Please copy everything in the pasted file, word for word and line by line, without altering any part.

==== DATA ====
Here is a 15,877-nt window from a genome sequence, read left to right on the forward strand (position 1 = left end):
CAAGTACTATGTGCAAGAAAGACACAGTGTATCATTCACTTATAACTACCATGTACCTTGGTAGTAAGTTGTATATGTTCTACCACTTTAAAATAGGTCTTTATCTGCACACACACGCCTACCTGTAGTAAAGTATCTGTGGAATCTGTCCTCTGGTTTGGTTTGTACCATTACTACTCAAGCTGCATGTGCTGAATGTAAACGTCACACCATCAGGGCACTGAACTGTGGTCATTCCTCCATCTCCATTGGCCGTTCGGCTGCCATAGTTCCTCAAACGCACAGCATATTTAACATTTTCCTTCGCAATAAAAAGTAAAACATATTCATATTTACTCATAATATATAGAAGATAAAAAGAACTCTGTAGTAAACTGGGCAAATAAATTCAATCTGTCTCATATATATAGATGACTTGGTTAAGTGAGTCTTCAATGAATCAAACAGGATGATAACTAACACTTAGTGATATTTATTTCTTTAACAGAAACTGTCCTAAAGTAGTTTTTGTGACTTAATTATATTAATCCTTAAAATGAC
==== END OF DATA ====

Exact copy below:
Here is a 15,877-nt window from a genome sequence, read left to right on the forward strand (position 1 = left end):
CAAGTACTATGTGCAAGAAAGACACAGTGTATCATTCACTTATAACTACCATGTACCTTGGTAGTAAGTTGTATATGTTCTACCACTTTAAAATAGGTCTTTATCTGCACACACACGCCTACCTGTAGTAAAGTATCTGTGGAATCTGTCCTCTGGTTTGGTTTGTACCATTACTACTCAAGCTGCATGTGCTGAATGTAAACGTCACACCATCAGGGCACTGAACTGTGGTCATTCCTCCATCTCCATTGGCCGTTCGGCTGCCATAGTTCCTCAAACGCACAGCATATTTAACATTTTCCTTCGCAATAAAAAGTAAAACATATTCATATTTACTCATAATATATAGAAGATAAAAAGAACTCTGTAGTAAACTGGGCAAATAAATTCAATCTGTCTCATATATATAGATGACTTGGTTAAGTGAGTCTTCAATGAATCAAACAGGATGATAACTAACACTTAGTGATATTTATTTCTTTAACAGAAACTGTCCTAAAGTAGTTTTTGTGACTTAATTATATTAATCCTTAAAATGAC